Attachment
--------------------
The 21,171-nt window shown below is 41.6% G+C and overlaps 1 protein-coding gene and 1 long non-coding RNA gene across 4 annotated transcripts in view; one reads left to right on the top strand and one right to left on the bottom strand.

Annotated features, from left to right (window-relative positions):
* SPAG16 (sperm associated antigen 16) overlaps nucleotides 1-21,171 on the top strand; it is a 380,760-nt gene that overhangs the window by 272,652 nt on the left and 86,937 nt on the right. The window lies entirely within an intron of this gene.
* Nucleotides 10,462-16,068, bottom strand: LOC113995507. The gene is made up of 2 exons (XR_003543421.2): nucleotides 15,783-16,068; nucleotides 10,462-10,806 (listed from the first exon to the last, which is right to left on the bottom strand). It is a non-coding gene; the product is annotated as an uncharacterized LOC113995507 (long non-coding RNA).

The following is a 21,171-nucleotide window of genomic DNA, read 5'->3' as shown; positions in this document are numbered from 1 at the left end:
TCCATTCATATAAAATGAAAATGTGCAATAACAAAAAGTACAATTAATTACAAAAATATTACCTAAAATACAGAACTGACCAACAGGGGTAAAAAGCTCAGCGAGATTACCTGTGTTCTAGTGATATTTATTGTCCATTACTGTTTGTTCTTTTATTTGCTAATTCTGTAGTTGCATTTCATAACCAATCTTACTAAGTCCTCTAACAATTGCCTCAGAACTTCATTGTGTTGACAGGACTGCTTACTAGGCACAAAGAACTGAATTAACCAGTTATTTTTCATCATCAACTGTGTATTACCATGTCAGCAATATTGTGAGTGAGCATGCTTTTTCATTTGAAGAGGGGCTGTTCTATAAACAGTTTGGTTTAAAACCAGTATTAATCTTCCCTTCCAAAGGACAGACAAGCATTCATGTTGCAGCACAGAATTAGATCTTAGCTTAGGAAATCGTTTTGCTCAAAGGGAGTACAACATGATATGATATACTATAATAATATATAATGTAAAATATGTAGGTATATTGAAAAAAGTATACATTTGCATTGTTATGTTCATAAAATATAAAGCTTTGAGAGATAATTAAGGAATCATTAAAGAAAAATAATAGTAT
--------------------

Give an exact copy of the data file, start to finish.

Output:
The 21,171-nt window shown below is 41.6% G+C and overlaps 1 protein-coding gene and 1 long non-coding RNA gene across 4 annotated transcripts in view; one reads left to right on the top strand and one right to left on the bottom strand.

Annotated features, from left to right (window-relative positions):
* SPAG16 (sperm associated antigen 16) overlaps nucleotides 1-21,171 on the top strand; it is a 380,760-nt gene that overhangs the window by 272,652 nt on the left and 86,937 nt on the right. The window lies entirely within an intron of this gene.
* Nucleotides 10,462-16,068, bottom strand: LOC113995507. The gene is made up of 2 exons (XR_003543421.2): nucleotides 15,783-16,068; nucleotides 10,462-10,806 (listed from the first exon to the last, which is right to left on the bottom strand). It is a non-coding gene; the product is annotated as an uncharacterized LOC113995507 (long non-coding RNA).

The following is a 21,171-nucleotide window of genomic DNA, read 5'->3' as shown; positions in this document are numbered from 1 at the left end:
TCCATTCATATAAAATGAAAATGTGCAATAACAAAAAGTACAATTAATTACAAAAATATTACCTAAAATACAGAACTGACCAACAGGGGTAAAAAGCTCAGCGAGATTACCTGTGTTCTAGTGATATTTATTGTCCATTACTGTTTGTTCTTTTATTTGCTAATTCTGTAGTTGCATTTCATAACCAATCTTACTAAGTCCTCTAACAATTGCCTCAGAACTTCATTGTGTTGACAGGACTGCTTACTAGGCACAAAGAACTGAATTAACCAGTTATTTTTCATCATCAACTGTGTATTACCATGTCAGCAATATTGTGAGTGAGCATGCTTTTTCATTTGAAGAGGGGCTGTTCTATAAACAGTTTGGTTTAAAACCAGTATTAATCTTCCCTTCCAAAGGACAGACAAGCATTCATGTTGCAGCACAGAATTAGATCTTAGCTTAGGAAATCGTTTTGCTCAAAGGGAGTACAACATGATATGATATACTATAATAATATATAATGTAAAATATGTAGGTATATTGAAAAAAGTATACATTTGCATTGTTATGTTCATAAAATATAAAGCTTTGAGAGATAATTAAGGAATCATTAAAGAAAAATAATAGTAT